My inspiration for this poem was the Russian fairy tale Morozko (Old Man Winter). This was my first and only attempt at a Sonnet. (June 2007)
You’re a vision in white; lightly sun-kissed.
Your touch can be soft and your rhythm slow.
You take my breath away with your crispness.
Your name echoes with the breeze, Morozko.
I met you in the bitter woods that day.
Your trick question I answered with the truth.
Please tell me, what was I suppose to say?
To blatantly lie would have been uncouth.
Your mood changes from slightly cool to harsh.
Your nature is biting; naturally cruel.
Your icy winds went straight through my cold heart.
You gave me chilling death, my sister jewels.
Respect Old Man Winter, father would say.
I’ll pay my respects…in the month of May.
Don’t Take Critiques at Face Value
After NaNoWriMo, there will be a lot of novel exchanges. So I just wanted to point out a few things I’ve learned about critiques over the years of receiving and giving them. I’ve also observed some really upset writers, and I’ve attended writer groups who only allow positive feedback … which to me, is useless.
Besides these famous quotes,
“The first draft of anything is shit.” ― Ernest Hemingway
“In writing, you must kill all your darlings.” ― William Faulkner
“Remember: when people tell you something’s wrong or doesn’t work for them, they are almost always right. When they tell you exactly what they think is wrong and how to fix it, they are almost always wrong.” ― Neil Gaiman
I’m sure you’ve heard that you have to develop a thick skin. So what does it mean to have thick skin? For me, I have to remind myself not take the critique at face value nor take them personally. Bad critiques are not the ones that come back with lots of notes; the bad ones are the empty ones that say everything was perfect … because it’s not. (See Hemingway & Faulkner quotes) There’s always something that can be improved.
You want your novel/chapter to come back completely marked up. And the first reaction to getting copy back that looks like someone rewrote your story, is probably going to be either, “I should have caught this; I’m a horrible writer.” or “They don’t know what the hell they are talking about.” Most likely, one of those thoughts, or something similar, will go through your head. Let it. It’s normal, but you have to get over it if you’re going to make your story the best it can be.
After you’ve read over the critique and are finished cursing, think about any notes as a whole. Mull them over. Do you agree with them? If yes, awesome. Do the necessary tweaks. If No, whatever you do, don’t automatically disregard them. If something takes the reader out of the story, makes them stop reading to write a note, something is wrong. (See Gaiman quote) Maybe the comments will give you ideas for a new direction or fill in a gap somewhere else.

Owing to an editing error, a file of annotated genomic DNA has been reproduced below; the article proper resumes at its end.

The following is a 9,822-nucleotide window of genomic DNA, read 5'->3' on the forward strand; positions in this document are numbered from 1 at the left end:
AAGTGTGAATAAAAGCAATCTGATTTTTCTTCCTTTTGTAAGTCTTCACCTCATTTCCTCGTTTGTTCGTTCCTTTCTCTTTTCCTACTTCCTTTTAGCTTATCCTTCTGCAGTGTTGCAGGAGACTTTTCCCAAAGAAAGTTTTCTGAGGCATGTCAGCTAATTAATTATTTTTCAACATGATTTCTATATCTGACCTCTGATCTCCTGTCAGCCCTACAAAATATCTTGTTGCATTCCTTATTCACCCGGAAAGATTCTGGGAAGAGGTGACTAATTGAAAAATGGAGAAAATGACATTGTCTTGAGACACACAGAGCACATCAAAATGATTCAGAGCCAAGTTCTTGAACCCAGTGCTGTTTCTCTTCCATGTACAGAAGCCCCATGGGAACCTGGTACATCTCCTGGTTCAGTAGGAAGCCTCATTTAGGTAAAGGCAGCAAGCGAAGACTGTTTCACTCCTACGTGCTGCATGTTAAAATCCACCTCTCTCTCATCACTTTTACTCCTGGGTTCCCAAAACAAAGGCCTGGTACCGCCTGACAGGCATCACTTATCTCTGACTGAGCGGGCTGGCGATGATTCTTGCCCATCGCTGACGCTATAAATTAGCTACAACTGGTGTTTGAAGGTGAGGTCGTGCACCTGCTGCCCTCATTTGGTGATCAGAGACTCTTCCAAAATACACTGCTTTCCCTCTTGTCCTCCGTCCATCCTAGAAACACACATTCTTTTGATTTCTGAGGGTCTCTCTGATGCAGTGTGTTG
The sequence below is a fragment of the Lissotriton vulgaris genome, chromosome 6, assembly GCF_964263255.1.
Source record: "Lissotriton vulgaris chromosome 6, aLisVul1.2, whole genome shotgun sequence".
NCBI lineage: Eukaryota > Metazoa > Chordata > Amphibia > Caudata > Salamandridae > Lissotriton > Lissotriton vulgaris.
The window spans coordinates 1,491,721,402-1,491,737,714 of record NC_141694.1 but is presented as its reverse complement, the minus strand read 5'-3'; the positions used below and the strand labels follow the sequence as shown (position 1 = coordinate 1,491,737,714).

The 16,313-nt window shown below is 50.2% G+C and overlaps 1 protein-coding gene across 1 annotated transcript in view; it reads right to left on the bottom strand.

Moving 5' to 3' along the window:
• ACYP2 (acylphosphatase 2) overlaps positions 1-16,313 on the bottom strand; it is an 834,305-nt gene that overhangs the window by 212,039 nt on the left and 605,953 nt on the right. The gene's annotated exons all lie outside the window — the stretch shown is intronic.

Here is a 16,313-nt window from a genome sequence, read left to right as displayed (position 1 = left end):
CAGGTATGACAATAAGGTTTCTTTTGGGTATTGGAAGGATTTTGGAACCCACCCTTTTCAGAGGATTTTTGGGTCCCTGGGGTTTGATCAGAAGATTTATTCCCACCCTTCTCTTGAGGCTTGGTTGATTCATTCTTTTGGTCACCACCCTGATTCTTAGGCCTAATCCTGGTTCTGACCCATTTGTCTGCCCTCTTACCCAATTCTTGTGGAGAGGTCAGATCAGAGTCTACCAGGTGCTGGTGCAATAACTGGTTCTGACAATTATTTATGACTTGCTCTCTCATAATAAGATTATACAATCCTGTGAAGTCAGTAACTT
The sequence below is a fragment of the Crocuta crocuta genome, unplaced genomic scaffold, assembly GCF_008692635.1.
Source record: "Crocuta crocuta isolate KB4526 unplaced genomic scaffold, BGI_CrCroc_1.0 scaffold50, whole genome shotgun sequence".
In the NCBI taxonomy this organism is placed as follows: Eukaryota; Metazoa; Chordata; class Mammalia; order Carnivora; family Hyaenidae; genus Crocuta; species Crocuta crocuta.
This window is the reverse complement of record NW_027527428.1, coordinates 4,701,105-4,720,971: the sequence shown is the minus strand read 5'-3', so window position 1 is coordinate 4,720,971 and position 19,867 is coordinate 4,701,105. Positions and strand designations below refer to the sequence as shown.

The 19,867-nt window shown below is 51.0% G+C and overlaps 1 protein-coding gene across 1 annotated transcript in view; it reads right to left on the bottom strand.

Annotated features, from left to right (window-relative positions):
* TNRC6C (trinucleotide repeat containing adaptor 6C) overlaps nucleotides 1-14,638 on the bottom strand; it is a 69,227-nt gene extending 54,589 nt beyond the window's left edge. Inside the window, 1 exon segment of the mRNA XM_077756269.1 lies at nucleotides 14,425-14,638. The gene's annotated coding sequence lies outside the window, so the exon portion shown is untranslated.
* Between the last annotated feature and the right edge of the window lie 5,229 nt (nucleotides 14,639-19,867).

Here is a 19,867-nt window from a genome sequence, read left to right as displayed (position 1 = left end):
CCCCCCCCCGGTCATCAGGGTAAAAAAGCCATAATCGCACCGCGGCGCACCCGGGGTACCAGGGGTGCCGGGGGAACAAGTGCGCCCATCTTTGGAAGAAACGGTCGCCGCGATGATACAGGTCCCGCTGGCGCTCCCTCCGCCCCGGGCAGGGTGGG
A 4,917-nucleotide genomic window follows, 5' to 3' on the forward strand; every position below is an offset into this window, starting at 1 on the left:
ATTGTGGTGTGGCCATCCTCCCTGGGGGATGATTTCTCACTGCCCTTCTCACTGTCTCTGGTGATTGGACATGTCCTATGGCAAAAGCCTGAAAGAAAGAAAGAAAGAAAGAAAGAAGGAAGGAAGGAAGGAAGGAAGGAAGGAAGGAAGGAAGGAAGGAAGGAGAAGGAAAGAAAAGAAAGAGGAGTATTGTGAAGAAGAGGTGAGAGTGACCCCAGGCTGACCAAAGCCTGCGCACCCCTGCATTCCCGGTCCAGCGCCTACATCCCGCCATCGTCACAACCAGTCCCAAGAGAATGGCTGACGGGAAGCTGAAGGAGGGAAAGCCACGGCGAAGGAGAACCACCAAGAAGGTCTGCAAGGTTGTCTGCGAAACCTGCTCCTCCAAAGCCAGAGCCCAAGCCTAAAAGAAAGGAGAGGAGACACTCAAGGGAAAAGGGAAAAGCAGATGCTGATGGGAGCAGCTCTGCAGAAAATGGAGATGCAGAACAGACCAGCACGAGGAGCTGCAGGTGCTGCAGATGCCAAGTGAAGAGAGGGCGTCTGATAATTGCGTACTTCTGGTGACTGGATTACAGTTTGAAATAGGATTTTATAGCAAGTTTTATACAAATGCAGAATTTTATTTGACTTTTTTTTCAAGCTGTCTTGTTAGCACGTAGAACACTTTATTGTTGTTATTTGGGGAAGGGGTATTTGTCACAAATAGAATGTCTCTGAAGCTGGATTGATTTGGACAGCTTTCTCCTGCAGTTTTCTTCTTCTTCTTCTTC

On one occasion, I didn’t agree with what a writer friend said about my character’s career choice. After thinking it over, I decided that my friend’s opinion would work great as the character’s father’s opinion on the same subject. This set in motion a lot of other changes too.
Furthermore, If you don’t know why a critiquer/editor changed something, (even something as small as a comma) asked them why they changed it, or look it up. Learn from your mistakes so you don’t repeat them. And guess what? Sometimes even the grammar pros make mistakes. So it is really important that you take control of your story.
But you know what? This is your story, so you can choose not to change anything suggested, and you should look at critiques as such … suggestions. Suggestions you will take into consideration. And as you ponder, also consider that not everyone enjoys reading the same genre, and not everyone knows your style. (I’m guilty of choosing to use incomplete sentences, and I like starting my sentences with conjunctions – these things always get marks. *shrugs*)
Also, remember to thank your critiquer, no matter how crazy you think they are. You asked for the critique, and they used their time (the more marked up the copy the more time they took) to do you a favor. And if they are a writer, you can get always get them back when it’s your turn to critique. Mwah ha ha!
Love and Laughter,
If it Weren’t for Bad Luck
A Rumpelstiltskin Inspired Short Story by Dorlana Vann
from “Supernatural Fairy Tales” short story Collection
I walked through the front door a little after midnight. Jana sat on the couch in the darkness covered by the quilt from our bed, the images from the television flickered on her solemn face. “Oh, you’re up,” I said and gave her a kiss on the cheek.
“I want to talk to you, Trevor.”
When I caught a glimpse of deep concern in her eyes, I immediately thought something had happened to the baby. “Is Ethan okay?”
“He’s a handful to deal with by myself… but he’s fine.”
“Good… good.” That’s all I needed to know; I could go on to bed because anything else could wait until morning. “Well, goodnight.” I turned and walked down the hallway. But I didn’t get very far.
She yelled after me: “I hired a P.I. today!”